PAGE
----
Will it be a Dry January for you this year?

After a healthy 2019? The Dry January challenge could be just what you need to give it a kickstart. Here’s our guide to doing it right

Dry January
Are you up for the dry January challenge?

Whether you want a new you for the New Year or just a healthy 2019 there’s one simple change you could make – give up drinking for a month, and the Dry January challenge allows you to do just that. 

The annual campaign aims to encourage people to quit alcohol for the whole of the month and look at their relationship with alcohol going forward.

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Some people use the Dry January challenge as an opportunity for a rest and a detox, while for others it helps them change their habits and even acts as a launchpad for going alcohol-free permanently.

A spokesman for the initiative says: “Lots of us feel like we’re drinking a bit too much or too often or just like we could do with some time off.

“It only takes three weeks to break a habit so this could be your route to happier, healthier drinking long-term.”

Run by national charity Alcohol Change UK, Dry January also offers people a chance to raise money for a range of chosen charities if they get people to sponsor them in the challenge.

But as well as pulling in pounds, there are plenty of personal benefits to having a booze-free month.

Healthy choice

Alcohol is linked to lots of conditions, such as liver disease, high blood pressure, depression and certain cancers, such as mouth and throat. According to Alcohol Change UK, it is also the biggest cause of death for people aged 15 to 49.

A month off with the Dry January challenge will give your body a welcome break and allow you to see how cutting down can improve your whole outlook so if you decide to resume drinking in February you’re more aware of its effects.

The NHS recommends sticking to no more than 14 units per week, the equivalent of six pints of beer or 10 small glasses of wine, and having alcohol-free days.

Feeling sleepy

Drinking alcohol can disrupt your sleep, leaving you feeling tired and sluggish. Even though a drink might help you drop off more quickly, you don’t tend to sleep as deeply, so in the end you may feel even more shattered the next day.

Alcohol can also disturb your sleep as you might need to get up to empty your bladder. Dehydration can also be a problem, waking you up thirsty in the middle of the night.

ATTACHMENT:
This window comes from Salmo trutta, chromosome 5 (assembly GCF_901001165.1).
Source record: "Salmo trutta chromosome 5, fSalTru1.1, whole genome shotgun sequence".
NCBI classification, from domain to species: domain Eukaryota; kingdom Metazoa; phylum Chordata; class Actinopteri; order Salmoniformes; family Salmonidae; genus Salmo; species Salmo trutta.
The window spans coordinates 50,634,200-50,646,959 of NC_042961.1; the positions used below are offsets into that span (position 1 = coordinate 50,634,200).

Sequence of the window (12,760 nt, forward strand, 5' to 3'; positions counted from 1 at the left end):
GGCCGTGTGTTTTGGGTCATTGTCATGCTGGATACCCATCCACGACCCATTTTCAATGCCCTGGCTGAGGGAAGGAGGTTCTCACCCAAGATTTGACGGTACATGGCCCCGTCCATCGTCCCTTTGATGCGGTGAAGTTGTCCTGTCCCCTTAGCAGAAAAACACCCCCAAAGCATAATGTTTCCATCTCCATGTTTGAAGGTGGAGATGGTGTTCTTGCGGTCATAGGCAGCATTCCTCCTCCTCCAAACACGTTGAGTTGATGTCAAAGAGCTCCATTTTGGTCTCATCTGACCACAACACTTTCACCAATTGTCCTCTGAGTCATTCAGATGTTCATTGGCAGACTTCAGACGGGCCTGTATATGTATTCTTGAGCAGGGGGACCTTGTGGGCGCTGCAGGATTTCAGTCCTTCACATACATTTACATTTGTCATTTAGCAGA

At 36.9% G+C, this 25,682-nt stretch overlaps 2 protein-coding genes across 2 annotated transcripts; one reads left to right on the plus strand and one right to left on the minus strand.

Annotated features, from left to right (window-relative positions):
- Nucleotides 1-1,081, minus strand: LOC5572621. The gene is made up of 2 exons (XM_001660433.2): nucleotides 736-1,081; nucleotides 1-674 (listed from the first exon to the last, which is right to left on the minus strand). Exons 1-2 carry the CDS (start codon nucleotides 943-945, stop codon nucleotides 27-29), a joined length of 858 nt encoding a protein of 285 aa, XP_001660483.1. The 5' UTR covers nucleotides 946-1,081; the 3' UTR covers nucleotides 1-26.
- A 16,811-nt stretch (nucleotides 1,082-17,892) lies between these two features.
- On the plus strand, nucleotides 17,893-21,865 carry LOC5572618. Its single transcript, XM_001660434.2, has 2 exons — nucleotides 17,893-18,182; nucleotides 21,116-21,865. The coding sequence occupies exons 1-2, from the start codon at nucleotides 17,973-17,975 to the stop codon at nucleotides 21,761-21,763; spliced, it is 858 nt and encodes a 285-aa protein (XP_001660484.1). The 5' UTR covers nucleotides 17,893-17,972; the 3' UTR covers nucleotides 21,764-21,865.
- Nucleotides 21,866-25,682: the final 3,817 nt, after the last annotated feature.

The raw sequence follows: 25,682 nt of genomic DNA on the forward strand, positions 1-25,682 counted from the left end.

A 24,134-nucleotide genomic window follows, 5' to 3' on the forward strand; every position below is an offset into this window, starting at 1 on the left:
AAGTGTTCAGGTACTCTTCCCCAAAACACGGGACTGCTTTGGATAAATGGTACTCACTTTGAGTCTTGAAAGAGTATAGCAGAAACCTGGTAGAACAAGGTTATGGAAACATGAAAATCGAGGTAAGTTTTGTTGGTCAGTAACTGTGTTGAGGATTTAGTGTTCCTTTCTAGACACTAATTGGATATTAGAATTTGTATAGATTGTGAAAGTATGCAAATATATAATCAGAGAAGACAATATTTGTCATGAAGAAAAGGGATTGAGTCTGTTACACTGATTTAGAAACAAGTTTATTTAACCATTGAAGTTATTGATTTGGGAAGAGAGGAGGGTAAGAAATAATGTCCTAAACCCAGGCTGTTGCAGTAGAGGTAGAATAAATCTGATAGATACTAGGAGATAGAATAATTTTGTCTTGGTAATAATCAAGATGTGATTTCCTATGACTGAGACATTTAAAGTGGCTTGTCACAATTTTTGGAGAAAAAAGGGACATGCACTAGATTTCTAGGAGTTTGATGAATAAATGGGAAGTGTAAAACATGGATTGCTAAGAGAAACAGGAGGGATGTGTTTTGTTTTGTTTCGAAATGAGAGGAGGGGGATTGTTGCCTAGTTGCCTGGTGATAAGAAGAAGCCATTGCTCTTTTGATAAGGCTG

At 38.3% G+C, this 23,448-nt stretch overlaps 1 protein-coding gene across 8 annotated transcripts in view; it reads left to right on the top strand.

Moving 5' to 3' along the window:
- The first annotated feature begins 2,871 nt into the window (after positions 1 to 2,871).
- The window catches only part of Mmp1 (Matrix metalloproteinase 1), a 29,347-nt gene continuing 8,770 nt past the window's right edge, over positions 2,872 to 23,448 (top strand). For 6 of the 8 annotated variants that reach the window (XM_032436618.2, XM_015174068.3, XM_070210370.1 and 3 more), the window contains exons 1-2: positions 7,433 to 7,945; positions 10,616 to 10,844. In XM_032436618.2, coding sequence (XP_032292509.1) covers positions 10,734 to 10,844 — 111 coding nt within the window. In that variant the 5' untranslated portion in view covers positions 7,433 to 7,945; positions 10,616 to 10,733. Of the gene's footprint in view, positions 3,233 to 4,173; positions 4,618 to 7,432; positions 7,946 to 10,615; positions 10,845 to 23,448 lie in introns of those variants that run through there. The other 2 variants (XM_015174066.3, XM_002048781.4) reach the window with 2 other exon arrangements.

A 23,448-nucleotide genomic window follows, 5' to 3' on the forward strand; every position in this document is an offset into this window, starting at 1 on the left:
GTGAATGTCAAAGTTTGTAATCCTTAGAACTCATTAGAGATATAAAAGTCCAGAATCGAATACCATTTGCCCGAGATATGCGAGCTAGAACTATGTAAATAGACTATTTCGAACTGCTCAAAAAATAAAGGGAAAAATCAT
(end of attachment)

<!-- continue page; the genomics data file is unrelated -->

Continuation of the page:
Skin deep

Your skin is bound to improve without the booze in your system. Alcohol dehydrates the body, including your skin, which can leave it looking dull and tired. Having a break could be just the tonic to make it sparkle.

Drinking more water during the Dry January challenge will also have a positive effect on your skin, helping it to look clearer, while improved sleep will also help.

Read more: 5 ways to avoid winter weight gain

A weighty issue

Ditching the booze for a month is sure to help you shed some pounds. According to the NHS, a standard glass of wine can contain as many calories as a piece of chocolate, while a pint of lager is similar to a packet of crisps.

As long as you don’t replace the alcohol with fizzy drinks and find something a little healthier, such as water or perhaps a detoxifying smoothie, you could see the weight dropping after a month off. There are plenty of juicing and smoothie recipes to try out.

Alcohol is also said to cause bloating and puffiness in the face, as well as the stomach, so the benefits could affect your whole appearance.

Money, money, money

Another advantage is you’ll have more money in your pocket, now you’re not buying bottles of wine or beer. This is a major bonus when you’re trying to save the pennies in January and any cash left over at the end of the month could go towards a little treat for yourself.

Anyone who wants to take part in Dry January will get access to a free app to keep track, receive regular support emails with advice and access to help if it’s needed. To take part visit the Dry January page on Alcohol Change.

If you’d just like to give up the booze without taking part officially, there are plenty of tips on cutting down on alcohol on the NHS website, or you could consult your own GP for advice.

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